Volgenau School of Engineering
George Mason University
George Mason University Mason
George Mason University

Electrical engineering graduate student’s project predicts daily COVID-19 infections

May 17, 2020   /   by Nanci Hellmich

“The Kalman Filter is an algorithm that can make predictions for a dynamical model one step ahead in time—in this case, a single day. ... It tracked the total number of infections each day pretty closely."

— Matthew Thornton, master's student in electrical engineering

Matthew Thornton, a master's student in electrical engineering, used the Extended Kalman Filter to estimate daily infections of COVID-19.

Since the coronavirus pandemic began, experts have been analyzing data sets to try to predict the number of people who will be infected with the virus.

Using nationwide statistics for COVID-19, a Mason electrical engineering master’s student tested a computational method to estimate new infections each day.

“The Kalman Filter is an algorithm that can make predictions for a dynamical model one step ahead in time—in this case, a single day,” says Matthew Thornton, who just finished his master’s degree in electrical and computer engineering. “It tracked the total number of infections each day pretty closely,” he says.

Thornton did this project as part of a 600-level graduate course, Kalman Filtering with Applications, taught by Professor Andre Manitius.

The Kalman Filter has been used for trajectory estimation in space flights, including lunar and Mars landings, and it is the algorithm that is the crux of the Geographical Positioning System, says Manitius. More recent applications include modeling of economic and social systems, he says.

Thornton ran the Extended Kalman Filter (EKF) on the U.S. COVID-19 data set from Johns Hopkins University from late January through the end of April.  

"In the final week of April, the average error between the predicted number of new daily infections and the corresponding Johns Hopkins’ data was less than 25 percent,” he says. He used the technique to analyze data in Virginia and found the predictions to have a similar degree of accuracy.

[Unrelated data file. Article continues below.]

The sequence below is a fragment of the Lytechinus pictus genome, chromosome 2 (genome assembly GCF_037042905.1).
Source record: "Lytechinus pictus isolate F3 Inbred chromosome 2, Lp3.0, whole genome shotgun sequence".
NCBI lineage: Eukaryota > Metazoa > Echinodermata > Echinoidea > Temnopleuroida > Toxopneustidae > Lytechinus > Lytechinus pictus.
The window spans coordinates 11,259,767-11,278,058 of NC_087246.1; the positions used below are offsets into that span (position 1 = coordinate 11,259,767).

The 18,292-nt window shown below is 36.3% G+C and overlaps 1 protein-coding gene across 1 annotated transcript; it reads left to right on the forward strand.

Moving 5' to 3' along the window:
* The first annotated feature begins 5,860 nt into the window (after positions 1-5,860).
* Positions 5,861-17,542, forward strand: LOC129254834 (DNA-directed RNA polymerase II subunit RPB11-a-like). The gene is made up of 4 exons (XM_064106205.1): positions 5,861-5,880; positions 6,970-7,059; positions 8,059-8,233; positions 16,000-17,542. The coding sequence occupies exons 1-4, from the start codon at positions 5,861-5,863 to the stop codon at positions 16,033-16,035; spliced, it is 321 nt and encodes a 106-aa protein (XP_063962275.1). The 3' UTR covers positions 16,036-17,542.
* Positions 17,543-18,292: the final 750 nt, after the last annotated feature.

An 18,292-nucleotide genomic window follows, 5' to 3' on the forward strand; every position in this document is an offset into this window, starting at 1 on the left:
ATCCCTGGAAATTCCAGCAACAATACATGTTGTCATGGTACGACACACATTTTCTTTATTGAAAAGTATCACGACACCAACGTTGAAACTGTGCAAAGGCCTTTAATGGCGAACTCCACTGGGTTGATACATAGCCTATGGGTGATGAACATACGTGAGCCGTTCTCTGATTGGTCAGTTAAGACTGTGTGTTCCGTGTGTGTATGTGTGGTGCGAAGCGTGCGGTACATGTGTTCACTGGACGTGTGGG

The model also produced one-week predictions with substantially lower percentage errors. These results indicate that the EKF might be useful for short-term tracking and predictions of the pandemic’s spread, says Thornton, who works for a defense contractor, specializing in signal processing.

Superior models and parameter estimation strategies could be integrated with the EKF in the future to create a more robust prediction tool, he says.

Manitius says, “I am very impressed by the research that Matthew has done on this problem. He figured out how to estimate the crucial parameters that determine the rate at which the infection is spreading and plugged these parameters into the nonlinear model of the pandemic.

“He went much beyond the course requirements and wrote a report worth publishing. His model can be easily adapted to other studies of this pandemic,” he says.

Although the class is over, Thornton is continuing to work on the project. “I plan to plug in some more data because I want to track it at least through the curve flattening to see if the filter is useful,” he says.

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